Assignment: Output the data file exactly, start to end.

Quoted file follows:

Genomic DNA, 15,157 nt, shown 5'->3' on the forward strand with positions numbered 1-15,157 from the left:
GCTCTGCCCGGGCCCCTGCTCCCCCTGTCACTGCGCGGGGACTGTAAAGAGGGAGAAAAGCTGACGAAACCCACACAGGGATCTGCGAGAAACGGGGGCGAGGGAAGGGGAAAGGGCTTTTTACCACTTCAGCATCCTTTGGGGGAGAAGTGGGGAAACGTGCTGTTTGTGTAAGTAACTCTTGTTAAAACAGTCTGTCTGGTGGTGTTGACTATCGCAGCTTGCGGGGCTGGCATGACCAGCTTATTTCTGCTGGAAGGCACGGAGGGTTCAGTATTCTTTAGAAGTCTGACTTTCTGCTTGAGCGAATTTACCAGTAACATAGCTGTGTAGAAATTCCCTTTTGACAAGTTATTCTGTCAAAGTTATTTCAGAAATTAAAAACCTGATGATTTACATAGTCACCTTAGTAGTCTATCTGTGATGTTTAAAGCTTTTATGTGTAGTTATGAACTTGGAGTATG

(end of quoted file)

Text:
Genomic DNA, 15,157 nt, shown 5'->3' on the forward strand with positions numbered 1-15,157 from the left:
GCTCTGCCCGGGCCCCTGCTCCCCCTGTCACTGCGCGGGGACTGTAAAGAGGGAGAAAAGCTGACGAAACCCACACAGGGATCTGCGAGAAACGGGGGCGAGGGAAGGGGAAAGGGCTTTTTACCACTTCAGCATCCTTTGGGGGAGAAGTGGGGAAACGTGCTGTTTGTGTAAGTAACTCTTGTTAAAACAGTCTGTCTGGTGGTGTTGACTATCGCAGCTTGCGGGGCTGGCATGACCAGCTTATTTCTGCTGGAAGGCACGGAGGGTTCAGTATTCTTTAGAAGTCTGACTTTCTGCTTGAGCGAATTTACCAGTAACATAGCTGTGTAGAAATTCCCTTTTGACAAGTTATTCTGTCAAAGTTATTTCAGAAATTAAAAACCTGATGATTTACATAGTCACCTTAGTAGTCTATCTGTGATGTTTAAAGCTTTTATGTGTAGTTATGAACTTGGAGTATG